Bryan Van Norden
Yale-NUS College
Paul Gewirtz has suggested that contemporary Chinese society lacks a shared framework. A Rortian might describe this by saying that China lacks a “final vocabulary” of “thick terms” with which to resolve ethical disagreements. I briefly examine the strengths and weaknesses of Confucianism and Legalism as potential sources of such a final vocabulary, but most of this essay focuses on Zhuangzian Daoism. Zhuangzi 莊子 provides many stories and metaphors that can inspire advocates of political pluralism. However, I suggest that Zhuangzi is ultimately an “ironist” in Rorty’s sense. Many intellectuals assume there is something progressive and liberating about broadly ironic stances like relativism and skepticism. Ethically, though, irony is “the night in which all cows are black”: since it regards all positions as equally undermined, an ironic stance cannot be enlisted in support of tolerance or humanitarianism or in opposition to absolutism or cruelty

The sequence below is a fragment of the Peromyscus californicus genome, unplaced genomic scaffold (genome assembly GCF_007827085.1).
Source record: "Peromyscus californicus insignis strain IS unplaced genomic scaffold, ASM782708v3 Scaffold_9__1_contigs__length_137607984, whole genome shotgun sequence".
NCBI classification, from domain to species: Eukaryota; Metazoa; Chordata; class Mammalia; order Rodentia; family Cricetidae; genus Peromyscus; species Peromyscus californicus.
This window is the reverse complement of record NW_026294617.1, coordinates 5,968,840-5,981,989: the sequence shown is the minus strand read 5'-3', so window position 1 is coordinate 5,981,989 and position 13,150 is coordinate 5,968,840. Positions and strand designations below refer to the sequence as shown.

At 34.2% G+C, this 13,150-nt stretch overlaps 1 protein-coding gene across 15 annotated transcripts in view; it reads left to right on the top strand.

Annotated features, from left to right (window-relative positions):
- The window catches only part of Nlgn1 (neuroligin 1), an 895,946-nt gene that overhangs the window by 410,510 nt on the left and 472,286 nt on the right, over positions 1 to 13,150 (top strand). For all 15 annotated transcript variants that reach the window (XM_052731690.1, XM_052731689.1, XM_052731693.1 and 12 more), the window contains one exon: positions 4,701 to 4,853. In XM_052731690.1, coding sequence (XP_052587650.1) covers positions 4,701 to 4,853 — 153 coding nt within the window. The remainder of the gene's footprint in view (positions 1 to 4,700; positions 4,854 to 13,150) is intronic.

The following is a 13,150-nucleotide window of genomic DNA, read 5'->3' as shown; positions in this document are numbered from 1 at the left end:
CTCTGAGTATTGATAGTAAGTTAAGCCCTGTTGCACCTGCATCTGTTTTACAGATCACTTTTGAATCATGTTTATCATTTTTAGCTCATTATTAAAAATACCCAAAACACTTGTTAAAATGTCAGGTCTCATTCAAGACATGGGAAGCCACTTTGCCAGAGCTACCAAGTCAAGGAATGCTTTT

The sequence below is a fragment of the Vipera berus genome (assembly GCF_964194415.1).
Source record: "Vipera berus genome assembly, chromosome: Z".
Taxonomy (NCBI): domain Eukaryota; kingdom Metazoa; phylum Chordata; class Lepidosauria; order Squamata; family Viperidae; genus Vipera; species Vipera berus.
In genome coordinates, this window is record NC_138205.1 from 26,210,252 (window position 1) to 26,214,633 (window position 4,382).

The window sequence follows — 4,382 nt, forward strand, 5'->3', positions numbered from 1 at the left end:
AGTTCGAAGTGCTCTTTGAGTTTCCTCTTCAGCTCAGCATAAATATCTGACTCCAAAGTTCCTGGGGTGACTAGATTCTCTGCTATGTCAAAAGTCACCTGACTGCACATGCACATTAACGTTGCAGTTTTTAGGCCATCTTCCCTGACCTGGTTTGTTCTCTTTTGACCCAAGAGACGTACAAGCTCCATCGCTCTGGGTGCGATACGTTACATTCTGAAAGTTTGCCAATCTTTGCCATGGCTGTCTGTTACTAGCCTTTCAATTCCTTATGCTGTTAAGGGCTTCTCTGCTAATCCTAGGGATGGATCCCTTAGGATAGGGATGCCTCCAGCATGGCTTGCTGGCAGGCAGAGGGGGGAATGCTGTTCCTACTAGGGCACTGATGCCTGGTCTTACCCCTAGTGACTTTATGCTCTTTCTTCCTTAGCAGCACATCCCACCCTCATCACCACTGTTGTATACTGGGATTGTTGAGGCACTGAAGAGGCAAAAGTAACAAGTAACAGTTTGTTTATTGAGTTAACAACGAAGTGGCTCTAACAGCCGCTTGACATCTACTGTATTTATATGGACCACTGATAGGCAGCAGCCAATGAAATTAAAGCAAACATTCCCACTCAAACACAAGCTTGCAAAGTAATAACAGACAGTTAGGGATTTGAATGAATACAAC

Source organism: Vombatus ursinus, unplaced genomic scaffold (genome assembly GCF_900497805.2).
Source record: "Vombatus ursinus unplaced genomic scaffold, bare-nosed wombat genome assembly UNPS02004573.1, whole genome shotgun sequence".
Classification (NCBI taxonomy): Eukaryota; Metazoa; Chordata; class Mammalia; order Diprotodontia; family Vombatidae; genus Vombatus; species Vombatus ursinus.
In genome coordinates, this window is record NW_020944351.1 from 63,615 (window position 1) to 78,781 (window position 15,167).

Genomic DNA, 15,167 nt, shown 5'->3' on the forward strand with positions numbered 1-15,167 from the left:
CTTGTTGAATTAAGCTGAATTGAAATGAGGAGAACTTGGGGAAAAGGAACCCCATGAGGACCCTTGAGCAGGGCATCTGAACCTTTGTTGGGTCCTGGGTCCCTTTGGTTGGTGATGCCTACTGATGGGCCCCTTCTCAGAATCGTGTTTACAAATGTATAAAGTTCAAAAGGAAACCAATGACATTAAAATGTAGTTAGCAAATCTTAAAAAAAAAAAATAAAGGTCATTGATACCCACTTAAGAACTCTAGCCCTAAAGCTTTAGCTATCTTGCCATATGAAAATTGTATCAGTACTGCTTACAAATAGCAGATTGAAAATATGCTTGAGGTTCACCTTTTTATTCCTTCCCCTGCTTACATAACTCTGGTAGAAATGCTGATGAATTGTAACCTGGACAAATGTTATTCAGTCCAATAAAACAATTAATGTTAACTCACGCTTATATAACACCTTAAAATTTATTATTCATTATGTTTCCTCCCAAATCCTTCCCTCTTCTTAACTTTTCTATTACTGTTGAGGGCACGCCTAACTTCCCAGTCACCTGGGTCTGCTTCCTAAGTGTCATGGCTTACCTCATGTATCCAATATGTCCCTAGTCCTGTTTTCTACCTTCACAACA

Keywords Paul Gewirtz  Political philosophy  Relativism  Richard Rorty  Zhuangzi 莊子
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DOI 10.1007/s11712-015-9471-9
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References found in this work BETA

After Virtue: A Study in Moral Theory.Alasdair C. MacIntyre - 1983 - University of Notre Dame Press.
Contingency, Irony, and Solidarity.Richard Rorty - 1989 - Cambridge University Press.
How to Make Our Ideas Clear.C. S. Peirce - 1878 - Popular Science Monthly 12 (Jan.):286-302.

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The Phenomenology of Spirit and the Daoist Sage.Paul J. D’Ambrosio - 2017 - Comparative and Continental Philosophy 9 (3):202-217.

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